As if drugmakers didn't have enough pressure on sales from the upcoming patent cliff, they're now facing the threat of a pharmacy benefits merger that would turn two 900-pound gorillas into one King Kong of pricing power. As Dow Jones reports, pharma companies aren't cringing in fear just yet--at least not in public--but they might soon grab some burning torches and make a run at antitrust regulators, to see if that can keep the monster away.
Since Express Scripts announced last week that it planned to buy Medco Health Solutions for $29-plus billion, drugmakers have been taciturn about the possible threat to U.S. drug prices. Those who have spoken have tended to downplay the risk. Eli Lilly CFO Derica Rice, for instance, said the company could keep its negotiating power simply through the advantages its products offer over generics. (Never mind that the company's recent earnings clearly suffered from generic competition; that's another story.)
But industry experts and analysts have a different story to tell. BioPharma Alliance's Michael Luby, for instance, told Dow Jones that the Express/Medco combo would offer "extraordinary purchasing power for the combined company to leverage with pharmaceutical companies." And Morningstar analyst Damien Conover said the companies might raise antitrust concerns with regulators; that wouldn't be much of a stretch, given that the word "antitrust" was already all over the media coverage when Express and Medco announced the deal.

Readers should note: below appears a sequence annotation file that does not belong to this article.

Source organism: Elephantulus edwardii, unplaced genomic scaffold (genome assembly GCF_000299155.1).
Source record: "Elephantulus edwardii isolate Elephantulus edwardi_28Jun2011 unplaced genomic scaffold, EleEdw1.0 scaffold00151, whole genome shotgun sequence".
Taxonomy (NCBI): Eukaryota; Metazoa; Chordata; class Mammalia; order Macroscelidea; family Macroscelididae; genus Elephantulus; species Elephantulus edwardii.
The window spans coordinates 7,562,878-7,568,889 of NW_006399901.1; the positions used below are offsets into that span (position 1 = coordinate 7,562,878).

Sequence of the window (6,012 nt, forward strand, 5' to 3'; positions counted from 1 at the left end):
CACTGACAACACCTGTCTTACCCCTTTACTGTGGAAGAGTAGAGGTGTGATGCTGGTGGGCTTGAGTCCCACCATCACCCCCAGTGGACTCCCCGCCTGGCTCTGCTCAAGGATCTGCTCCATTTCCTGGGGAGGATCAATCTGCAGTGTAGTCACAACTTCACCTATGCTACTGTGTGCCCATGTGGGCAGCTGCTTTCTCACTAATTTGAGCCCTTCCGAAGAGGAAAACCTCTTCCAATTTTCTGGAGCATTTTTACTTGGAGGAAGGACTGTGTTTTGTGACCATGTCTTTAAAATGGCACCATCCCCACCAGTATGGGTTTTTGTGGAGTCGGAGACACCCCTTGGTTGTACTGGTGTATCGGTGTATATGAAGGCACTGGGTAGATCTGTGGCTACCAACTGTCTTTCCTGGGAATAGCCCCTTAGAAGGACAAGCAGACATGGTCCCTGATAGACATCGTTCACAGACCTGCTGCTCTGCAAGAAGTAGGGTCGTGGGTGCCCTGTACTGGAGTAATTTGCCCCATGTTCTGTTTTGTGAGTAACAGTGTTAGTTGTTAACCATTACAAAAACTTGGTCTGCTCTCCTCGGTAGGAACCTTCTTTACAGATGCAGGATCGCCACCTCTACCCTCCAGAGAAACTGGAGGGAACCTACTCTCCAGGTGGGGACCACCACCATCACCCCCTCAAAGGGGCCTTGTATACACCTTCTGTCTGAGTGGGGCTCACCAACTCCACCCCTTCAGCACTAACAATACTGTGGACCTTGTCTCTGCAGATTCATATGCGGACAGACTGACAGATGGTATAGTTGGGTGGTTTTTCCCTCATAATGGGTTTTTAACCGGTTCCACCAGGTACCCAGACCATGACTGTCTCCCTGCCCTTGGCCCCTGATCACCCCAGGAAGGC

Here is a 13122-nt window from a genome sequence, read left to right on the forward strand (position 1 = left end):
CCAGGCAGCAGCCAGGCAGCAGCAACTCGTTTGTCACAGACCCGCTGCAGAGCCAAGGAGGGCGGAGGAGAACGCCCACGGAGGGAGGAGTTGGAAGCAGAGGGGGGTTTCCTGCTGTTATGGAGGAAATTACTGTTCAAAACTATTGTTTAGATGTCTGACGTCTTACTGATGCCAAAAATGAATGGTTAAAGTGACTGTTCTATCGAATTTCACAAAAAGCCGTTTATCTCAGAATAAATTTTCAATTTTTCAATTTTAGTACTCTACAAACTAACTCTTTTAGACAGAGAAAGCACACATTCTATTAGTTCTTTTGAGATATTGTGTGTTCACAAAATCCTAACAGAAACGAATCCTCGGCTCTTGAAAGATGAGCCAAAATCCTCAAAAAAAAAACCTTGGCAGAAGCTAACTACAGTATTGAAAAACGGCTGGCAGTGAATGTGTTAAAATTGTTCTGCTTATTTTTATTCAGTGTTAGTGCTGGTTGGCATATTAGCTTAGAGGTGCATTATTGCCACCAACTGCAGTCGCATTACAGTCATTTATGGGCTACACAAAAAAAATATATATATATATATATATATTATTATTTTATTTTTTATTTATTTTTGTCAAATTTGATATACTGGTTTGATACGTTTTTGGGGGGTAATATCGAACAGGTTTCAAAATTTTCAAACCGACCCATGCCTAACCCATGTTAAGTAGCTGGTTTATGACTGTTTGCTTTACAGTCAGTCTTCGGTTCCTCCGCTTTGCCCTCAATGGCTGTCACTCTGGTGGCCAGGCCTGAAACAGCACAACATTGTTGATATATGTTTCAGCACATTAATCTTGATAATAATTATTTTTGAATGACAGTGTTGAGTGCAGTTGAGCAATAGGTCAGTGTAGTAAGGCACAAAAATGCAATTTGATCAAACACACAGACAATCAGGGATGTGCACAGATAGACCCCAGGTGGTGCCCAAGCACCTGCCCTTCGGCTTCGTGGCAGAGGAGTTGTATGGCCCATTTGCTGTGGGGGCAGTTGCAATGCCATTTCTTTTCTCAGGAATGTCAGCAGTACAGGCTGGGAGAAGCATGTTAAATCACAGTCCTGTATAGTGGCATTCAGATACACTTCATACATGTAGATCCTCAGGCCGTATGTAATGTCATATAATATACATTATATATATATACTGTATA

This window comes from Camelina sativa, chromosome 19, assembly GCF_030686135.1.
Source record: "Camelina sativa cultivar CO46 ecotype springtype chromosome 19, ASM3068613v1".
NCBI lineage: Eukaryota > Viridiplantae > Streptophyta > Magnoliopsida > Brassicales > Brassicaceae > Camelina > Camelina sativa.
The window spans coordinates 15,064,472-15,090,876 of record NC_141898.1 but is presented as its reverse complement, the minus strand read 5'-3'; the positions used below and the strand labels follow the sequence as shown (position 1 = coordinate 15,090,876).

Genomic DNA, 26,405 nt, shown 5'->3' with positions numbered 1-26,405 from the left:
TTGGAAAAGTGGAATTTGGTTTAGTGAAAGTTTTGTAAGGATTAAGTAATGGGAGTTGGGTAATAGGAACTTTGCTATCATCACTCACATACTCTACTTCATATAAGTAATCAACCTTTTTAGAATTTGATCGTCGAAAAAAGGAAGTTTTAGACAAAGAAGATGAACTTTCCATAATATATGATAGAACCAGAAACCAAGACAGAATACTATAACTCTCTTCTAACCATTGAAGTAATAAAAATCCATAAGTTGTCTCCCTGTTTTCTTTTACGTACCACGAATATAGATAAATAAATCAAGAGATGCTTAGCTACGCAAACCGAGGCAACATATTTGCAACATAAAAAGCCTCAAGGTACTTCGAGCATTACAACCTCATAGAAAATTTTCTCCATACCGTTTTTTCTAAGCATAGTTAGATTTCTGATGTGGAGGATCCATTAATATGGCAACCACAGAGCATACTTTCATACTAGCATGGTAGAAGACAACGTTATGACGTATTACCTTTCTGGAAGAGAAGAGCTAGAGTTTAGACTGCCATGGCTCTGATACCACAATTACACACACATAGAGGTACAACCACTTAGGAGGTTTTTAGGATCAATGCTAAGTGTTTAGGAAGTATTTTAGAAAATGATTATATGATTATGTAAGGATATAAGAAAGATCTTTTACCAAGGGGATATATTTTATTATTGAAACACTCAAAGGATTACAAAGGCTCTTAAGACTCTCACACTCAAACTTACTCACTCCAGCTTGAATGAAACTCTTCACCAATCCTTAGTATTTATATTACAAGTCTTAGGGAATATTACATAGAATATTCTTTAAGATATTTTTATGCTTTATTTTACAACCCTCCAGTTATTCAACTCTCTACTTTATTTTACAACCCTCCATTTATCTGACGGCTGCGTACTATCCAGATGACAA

Price cuts in European countries such as Germany and Spain have already been dogging Big Pharma. In the U.S., drugmakers have escaped government price negotiation, at least so far, though companies have discounted their drugs for Medicare and are subject to mandatory Medicaid rebates. Pharma has, of course, spent lots of time, money and effort lobbying against U.S. government pricing pressure.
Now, the threat comes from the private sector. Besides the obvious danger of sheer size, the planned PBM merger involves at least one company, Medco, that hasn't been shy about subjecting drugs to its own comparative-effectiveness research--something the federal government has had difficulty embracing for political reasons. Pharma isn't wild about the idea. So, if the FTC doesn't start getting letters from drug CEOs, we'd be surprised.
- read the Dow Jones story